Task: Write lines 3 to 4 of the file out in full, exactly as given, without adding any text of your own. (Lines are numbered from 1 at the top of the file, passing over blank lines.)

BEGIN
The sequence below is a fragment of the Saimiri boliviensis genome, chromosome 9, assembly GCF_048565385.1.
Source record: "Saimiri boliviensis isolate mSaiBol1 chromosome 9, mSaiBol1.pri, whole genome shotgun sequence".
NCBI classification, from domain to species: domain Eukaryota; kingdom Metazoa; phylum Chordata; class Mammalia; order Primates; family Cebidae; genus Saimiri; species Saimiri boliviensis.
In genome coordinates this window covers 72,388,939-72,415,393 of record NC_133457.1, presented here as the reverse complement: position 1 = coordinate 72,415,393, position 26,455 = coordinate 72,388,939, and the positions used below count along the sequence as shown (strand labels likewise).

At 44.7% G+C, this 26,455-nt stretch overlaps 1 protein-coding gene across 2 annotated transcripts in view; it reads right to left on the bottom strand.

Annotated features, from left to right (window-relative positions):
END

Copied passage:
NCBI classification, from domain to species: domain Eukaryota; kingdom Metazoa; phylum Chordata; class Mammalia; order Primates; family Cebidae; genus Saimiri; species Saimiri boliviensis.
In genome coordinates this window covers 72,388,939-72,415,393 of record NC_133457.1, presented here as the reverse complement: position 1 = coordinate 72,415,393, position 26,455 = coordinate 72,388,939, and the positions used below count along the sequence as shown (strand labels likewise).